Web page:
Badger watch

As the weather starts to turn colder and wetter thought it would be time to pay a visit to one of our badger clans to see how they are getting on. judging by some of the footage take they seem pretty active, clearing old bedding and replacing with new also starting to put on their winter coat ready for the cold months ahead.

Bat Week

This week is bat week so here a few batty bits of information for you;

There are 18 species of bats that can be seen in the Uk but only 17 species breed here.

Most British bats are small with wingspans shorter than a sparrow but our largest bat the Noctule can have a wingspan of up to around 450mm.

Bats are the only mammals that can fly.

All British bats eat insects including beetles,midges, flies and moths so they are great to have around.

Bats use echolocation to hunt and catch their prey.

Bats are very important for our environment, so it is essential we protect them and the habitats that they live feed and breed.

Bats don’t hibernate as such but during the colder months they go into a state of torpor where they can slow down their heart rate and adjust body temperature to the surroundings until it warms up.

Soprano pipistrelle

Butterflies and Moths of Brunel

WIth the weather being so warm and dry keep an eye for the Jersey tiger moth .This unusual moth is becoming a more frequent visitor to site and has been seem during the day in a number of locations across campus including Site 1 meadows and up at the Eastern Gateway.When in flight its colourful underwings can be seen either bright orange or yellow with dark spots .

A rather poor picture of a Jersey tiger moth up at the Mary Secole building

Green Flag Award

Well despite the aftermath of lockdown and the the erratic weather including high temperatures and drought the Grounds Department have managed to retain the Green flag award, this is a great achievement by the Team.This is a rare photo where all the Team are together in one place up at the sports park just prior to the preparation of numerous pitches in readiness for the London Cup.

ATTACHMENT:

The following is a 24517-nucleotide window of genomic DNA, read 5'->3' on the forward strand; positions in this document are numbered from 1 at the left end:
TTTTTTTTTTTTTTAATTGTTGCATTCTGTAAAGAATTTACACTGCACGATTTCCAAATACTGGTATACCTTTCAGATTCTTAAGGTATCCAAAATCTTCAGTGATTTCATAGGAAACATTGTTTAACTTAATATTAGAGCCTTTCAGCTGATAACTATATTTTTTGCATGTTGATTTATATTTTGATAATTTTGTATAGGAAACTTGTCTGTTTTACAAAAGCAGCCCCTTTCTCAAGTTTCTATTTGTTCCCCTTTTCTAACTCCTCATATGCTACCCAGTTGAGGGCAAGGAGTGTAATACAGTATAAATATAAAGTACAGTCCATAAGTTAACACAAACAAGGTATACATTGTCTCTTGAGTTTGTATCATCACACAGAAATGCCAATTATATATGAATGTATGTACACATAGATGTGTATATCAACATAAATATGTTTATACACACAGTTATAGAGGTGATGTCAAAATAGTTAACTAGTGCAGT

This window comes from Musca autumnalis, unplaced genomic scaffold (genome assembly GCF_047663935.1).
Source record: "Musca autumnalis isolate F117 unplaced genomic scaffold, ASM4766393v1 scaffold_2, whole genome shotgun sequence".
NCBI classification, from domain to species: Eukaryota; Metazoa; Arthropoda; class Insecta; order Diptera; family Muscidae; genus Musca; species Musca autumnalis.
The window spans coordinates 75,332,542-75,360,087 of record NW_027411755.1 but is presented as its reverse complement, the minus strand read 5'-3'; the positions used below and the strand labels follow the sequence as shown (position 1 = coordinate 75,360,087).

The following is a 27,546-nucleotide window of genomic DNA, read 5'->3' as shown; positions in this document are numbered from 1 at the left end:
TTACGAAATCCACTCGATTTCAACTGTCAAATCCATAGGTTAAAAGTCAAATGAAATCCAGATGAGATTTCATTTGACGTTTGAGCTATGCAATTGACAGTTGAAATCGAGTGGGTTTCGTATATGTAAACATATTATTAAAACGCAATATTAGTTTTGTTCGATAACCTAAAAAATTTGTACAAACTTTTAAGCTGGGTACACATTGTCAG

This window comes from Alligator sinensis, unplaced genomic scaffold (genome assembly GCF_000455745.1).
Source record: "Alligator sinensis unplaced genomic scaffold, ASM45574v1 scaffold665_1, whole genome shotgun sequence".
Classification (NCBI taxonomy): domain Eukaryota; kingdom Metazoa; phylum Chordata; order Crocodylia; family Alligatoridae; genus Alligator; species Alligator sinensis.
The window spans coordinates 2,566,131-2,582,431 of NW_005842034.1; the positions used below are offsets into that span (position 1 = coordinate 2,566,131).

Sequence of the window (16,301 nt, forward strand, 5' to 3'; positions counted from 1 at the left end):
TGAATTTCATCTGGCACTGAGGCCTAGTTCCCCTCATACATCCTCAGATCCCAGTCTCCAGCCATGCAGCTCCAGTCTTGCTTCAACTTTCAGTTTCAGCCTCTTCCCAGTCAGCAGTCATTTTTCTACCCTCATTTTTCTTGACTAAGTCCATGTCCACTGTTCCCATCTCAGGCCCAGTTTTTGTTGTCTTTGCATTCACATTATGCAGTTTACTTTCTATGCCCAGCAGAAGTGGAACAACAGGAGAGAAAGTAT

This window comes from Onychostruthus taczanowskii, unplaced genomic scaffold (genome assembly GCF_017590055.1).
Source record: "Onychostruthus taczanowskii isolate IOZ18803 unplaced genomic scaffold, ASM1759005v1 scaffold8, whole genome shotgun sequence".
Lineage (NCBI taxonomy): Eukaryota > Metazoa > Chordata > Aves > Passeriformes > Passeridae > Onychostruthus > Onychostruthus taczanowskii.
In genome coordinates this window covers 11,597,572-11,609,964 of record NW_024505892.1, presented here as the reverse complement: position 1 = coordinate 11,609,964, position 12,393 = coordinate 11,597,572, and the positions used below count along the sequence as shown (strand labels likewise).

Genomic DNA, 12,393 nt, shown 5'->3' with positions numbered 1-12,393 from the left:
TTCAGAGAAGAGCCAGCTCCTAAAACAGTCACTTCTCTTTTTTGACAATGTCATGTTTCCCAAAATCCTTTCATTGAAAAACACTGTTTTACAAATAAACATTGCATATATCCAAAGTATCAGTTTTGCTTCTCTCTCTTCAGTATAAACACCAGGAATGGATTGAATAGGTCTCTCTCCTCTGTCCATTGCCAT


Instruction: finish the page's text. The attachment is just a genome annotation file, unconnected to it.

Well done Team.

Meadows

Wildflower and species rich grasslands play an important part in our ecosystem and biodiversity. They support a huge range of wildlife including bees, flies, spiders, butterflies, moths, reptiles, small mammals, bats, dragonflies, damselflies and birds to name a few.

Species rich grasslands also provide environmental benefits including carbon storage, water retention which helps to prevent flooding and a great habitat for crop pollinators.

Badger Cub

Last week one of our badger cubs was found sleeping close to one of our fences but out in the open and vulnerable.She was carefully moved then briefly checked over.She was clearly dehydrated so given some water which she lapped up,however we were very concerned for her so she was taken to Harper Asprey Wildlife Rescue where their expert staff could assess her more thoroughly. Hopefully more information will become available when she has had a thorough examination.

Mandarin Ducks

As the weather warms up it is good to see plenty of wildlife around on campus especially birdlife making nests ready for the new breeding season.The pond is well known for Moorhen,coot and mallard which all breed there but we also have plenty of activity on the river.Do look out for the Mandarin ducks which can be seen around close by usually under tree cover along the river being a shy bird. Did you know that the mandarin duck often makes its nest in tree holes often quite high up.

Male and female Mandarin ducks the male being brightly coloured